Market Update | August

The Denver real estate market remained slow throughout the month of August, with closed units down 16% and total sales volume down 12% year over year. Though the slowdown can largely be attributed to the combination of high interest rates and high home prices, seasonality is partly to blame as well. We saw a slight increase in inventory this past month, with active listings up almost 9% at month end as compared to July, though year over year inventory remained close to flat. Typically, we see active listings increase only 1.76% from July to August. This year’s month over month increase demonstrates the current underperformance of our market, as it means that new listings are not being absorbed as quickly as they usually are. With inventory slowly growing, however, we are getting closer to a balanced market. 


Though the overall market is slower, home prices were up almost 5% from last year.  Homes are sitting on the market for longer; on average 26 days. This average may be skewed by homes that are priced incorrectly, however. While homes that are priced correctly may move more quickly, homes that are not priced correctly end up sitting on the market for upwards of 70 days. Despite the lower year over year sales numbers, Denver still ranks as the fourth-strongest house market in the nation, with many businesses relocating to the state due to our great lifestyle opportunities and talent pool. Filings for Colorado new businesses are up 39% in the second quarter compared to last year as well, meaning demand for homes in our market will remain strong. Furthermore, while interest rates jumped to 7.5% in August, they ended the month at 7%. As rates will likely decrease further in 2024, we expect a flurry of activity from the existing pent-up demand.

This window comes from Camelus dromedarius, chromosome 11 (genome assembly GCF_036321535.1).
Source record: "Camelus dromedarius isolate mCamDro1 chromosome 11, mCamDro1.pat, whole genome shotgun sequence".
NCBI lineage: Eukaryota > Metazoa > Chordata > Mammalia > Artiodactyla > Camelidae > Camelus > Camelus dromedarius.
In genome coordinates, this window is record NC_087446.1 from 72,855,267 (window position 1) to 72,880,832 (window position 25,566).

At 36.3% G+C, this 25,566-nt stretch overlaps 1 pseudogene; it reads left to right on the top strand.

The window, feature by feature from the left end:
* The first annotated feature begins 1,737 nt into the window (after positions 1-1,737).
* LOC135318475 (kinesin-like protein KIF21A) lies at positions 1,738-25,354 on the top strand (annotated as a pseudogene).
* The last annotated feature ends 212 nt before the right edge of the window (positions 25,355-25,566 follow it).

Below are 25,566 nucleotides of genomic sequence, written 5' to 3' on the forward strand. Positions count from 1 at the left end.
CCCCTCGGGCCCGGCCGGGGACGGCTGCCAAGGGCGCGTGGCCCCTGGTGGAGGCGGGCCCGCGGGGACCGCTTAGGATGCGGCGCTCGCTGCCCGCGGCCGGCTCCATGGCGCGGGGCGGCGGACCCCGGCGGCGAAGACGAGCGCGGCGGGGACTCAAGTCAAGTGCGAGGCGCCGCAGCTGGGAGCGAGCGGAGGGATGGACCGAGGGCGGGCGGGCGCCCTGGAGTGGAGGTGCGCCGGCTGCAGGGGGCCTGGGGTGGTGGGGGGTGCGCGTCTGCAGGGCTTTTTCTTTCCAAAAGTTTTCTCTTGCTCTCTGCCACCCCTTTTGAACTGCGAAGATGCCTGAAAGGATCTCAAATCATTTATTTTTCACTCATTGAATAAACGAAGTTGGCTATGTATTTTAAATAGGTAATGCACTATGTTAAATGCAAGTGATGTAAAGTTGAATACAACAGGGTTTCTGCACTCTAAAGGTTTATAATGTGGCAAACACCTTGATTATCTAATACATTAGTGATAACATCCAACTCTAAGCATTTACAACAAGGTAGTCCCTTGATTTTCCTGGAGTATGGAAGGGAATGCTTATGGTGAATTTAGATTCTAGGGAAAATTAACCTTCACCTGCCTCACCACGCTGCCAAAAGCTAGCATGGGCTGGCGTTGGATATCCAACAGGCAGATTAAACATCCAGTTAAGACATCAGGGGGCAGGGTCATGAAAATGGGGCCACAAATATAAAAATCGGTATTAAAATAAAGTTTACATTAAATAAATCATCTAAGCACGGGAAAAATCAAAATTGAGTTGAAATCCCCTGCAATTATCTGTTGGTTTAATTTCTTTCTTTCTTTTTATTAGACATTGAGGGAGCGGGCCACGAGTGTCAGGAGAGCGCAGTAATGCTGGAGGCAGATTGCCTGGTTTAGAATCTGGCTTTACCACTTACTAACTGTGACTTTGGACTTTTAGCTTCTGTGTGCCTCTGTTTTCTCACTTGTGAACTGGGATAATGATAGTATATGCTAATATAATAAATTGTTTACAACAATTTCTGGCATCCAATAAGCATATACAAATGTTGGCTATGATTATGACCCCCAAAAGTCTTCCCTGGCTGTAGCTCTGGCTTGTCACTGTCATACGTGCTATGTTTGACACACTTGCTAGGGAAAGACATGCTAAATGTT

Metro Denver’s inflation rate is starting to come down, though not as quickly as it has in other major cities. The Fed communicated this month that it will continue its quest to lower core inflation to 2% and aim for a period of below-trend economic growth. In the meanwhile, investor home purchases fell 45% year over year in the second quarter, outpacing the drop in the overall market. As investors remain more risk averse and many other buyers sit on the sidelines waiting for rates to decline, this may be a great time to purchase.


Go Back